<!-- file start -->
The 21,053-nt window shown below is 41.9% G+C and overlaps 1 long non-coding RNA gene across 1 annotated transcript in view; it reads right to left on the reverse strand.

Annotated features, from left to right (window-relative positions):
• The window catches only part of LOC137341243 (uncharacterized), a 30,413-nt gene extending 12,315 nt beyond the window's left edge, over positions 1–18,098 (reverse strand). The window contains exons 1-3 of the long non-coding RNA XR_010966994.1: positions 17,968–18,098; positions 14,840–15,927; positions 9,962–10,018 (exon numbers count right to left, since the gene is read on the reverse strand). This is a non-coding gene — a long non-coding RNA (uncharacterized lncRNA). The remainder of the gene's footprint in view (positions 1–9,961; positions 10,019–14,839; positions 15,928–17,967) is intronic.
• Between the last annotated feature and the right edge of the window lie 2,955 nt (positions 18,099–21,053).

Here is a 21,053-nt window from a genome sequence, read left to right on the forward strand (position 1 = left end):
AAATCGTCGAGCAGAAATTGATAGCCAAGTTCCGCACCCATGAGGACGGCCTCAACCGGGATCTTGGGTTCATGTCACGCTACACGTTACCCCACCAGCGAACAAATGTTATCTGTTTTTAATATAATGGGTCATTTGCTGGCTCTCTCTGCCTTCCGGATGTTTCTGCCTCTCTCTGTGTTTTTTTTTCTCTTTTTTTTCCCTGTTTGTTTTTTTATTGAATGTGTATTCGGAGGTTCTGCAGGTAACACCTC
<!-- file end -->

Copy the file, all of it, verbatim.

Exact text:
The 21,053-nt window shown below is 41.9% G+C and overlaps 1 long non-coding RNA gene across 1 annotated transcript in view; it reads right to left on the reverse strand.

Annotated features, from left to right (window-relative positions):
• The window catches only part of LOC137341243 (uncharacterized), a 30,413-nt gene extending 12,315 nt beyond the window's left edge, over positions 1–18,098 (reverse strand). The window contains exons 1-3 of the long non-coding RNA XR_010966994.1: positions 17,968–18,098; positions 14,840–15,927; positions 9,962–10,018 (exon numbers count right to left, since the gene is read on the reverse strand). This is a non-coding gene — a long non-coding RNA (uncharacterized lncRNA). The remainder of the gene's footprint in view (positions 1–9,961; positions 10,019–14,839; positions 15,928–17,967) is intronic.
• Between the last annotated feature and the right edge of the window lie 2,955 nt (positions 18,099–21,053).

Here is a 21,053-nt window from a genome sequence, read left to right on the forward strand (position 1 = left end):
AAATCGTCGAGCAGAAATTGATAGCCAAGTTCCGCACCCATGAGGACGGCCTCAACCGGGATCTTGGGTTCATGTCACGCTACACGTTACCCCACCAGCGAACAAATGTTATCTGTTTTTAATATAATGGGTCATTTGCTGGCTCTCTCTGCCTTCCGGATGTTTCTGCCTCTCTCTGTGTTTTTTTTTCTCTTTTTTTTCCCTGTTTGTTTTTTTATTGAATGTGTATTCGGAGGTTCTGCAGGTAACACCTC